Spirit and Community

Early in Luke’s Gospel, Jesus returns to Nazareth after his first ministry tour. Reports of great exploits precede him and everyone packs the synagogue to get a look at the local Boy Wonder. He opens Isaiah and reads these words: The Lord God’s spirit is upon me, because the Lord has anointed me. He has sent me  to bring good news to the poor, to bind up the brokenhearted, to proclaim release for captives, and liberation for prisoners, to proclaim the year of the Lord’s favor.

All preachers make decisions about the opening and closing lines of their texts. And I’ve often wondered why doesn’t Jesus read on? The prophet extends the message of comfort for those in despair, widening the circle to include people who’ve lost their sense of belonging. In today’s vernacular they would be folks who feel disoriented after a devastating event has destroyed their sense of place. The prophet says the Spirit comes to “comfort all who mourn… to give them a crown in place of ashes, oil of joy in place of mourning, a mantle of praise in place of discouragement” (Is. 61:2-3).

Perhaps Jesus didn’t continue because he wanted his friends and neighbors to focus on the liberation message in the opening lines. Perhaps he was citing this text to explain his work, as in, “This is what I’ve been up to and what I’m called to do.” If I were preaching from Isaiah 61 these days, however, I’d keep reading because grief and mourning have been our constant companions these past few months.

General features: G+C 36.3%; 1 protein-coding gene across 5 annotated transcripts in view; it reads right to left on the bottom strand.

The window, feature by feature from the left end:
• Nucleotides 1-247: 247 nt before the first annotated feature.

We are all, to some degree, struggling with pandemic and political fatigue. While other countries have managed to keep the two apart (to their benefit), in America we can’t stop inflating everything into a political nightmare. If it’s not face masks in July, it’s how we offer season’s greetings in December. If it’s not stock car races in Alabama, it’s peaceful protests in Chicago. A day at the beach is nobody’s “day at the beach” and that’s not only because of obvious health risks; it’s also because going to the beach is now a political issue.

Isaiah reminds us the Spirit comes to heal and restore community, to bring us back to ourselves, to rebuild what we’ve destroyed and renew what has died in us. Our prayer must be, “Spirit of the living God fall fresh on us.” We need comfort. We need revival. We need hope that one day the glory we used to know—the sun that warmed our hearts and hands and faces—will be ours again. Fall fresh. Amen.

Don’t miss this week’s Origins study where we’ll explore the relationship between the Holy Spirit and community. As always, it will be a rich and rewarding time together. Study begins at 7:30p CDT. See you there!

 

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We need your help!

As we think about the future of Gather, please let us know what gifts you bring and would like to share with the community. There are many roles that have to come together to make Gather happen every week. This includes setup, technical support, worship, managing handouts and information, coordinating drinks, and teardown. We need your help. Please let us know what type of service you’d be interested in!

Watch God Work,
Tim & Shea

As we prepare to become a vibrant worshipping community, we invite you to enjoy a Spotify playlist that captures the kind of worship we hope to embrace. Give it a spin while you’re driving. Make it your workout jam. Add it to your devotional time. Most of all, feel yourself becoming part of a sacred village of believers who love their God and one another!
Check out the Gather Worship Playlist here.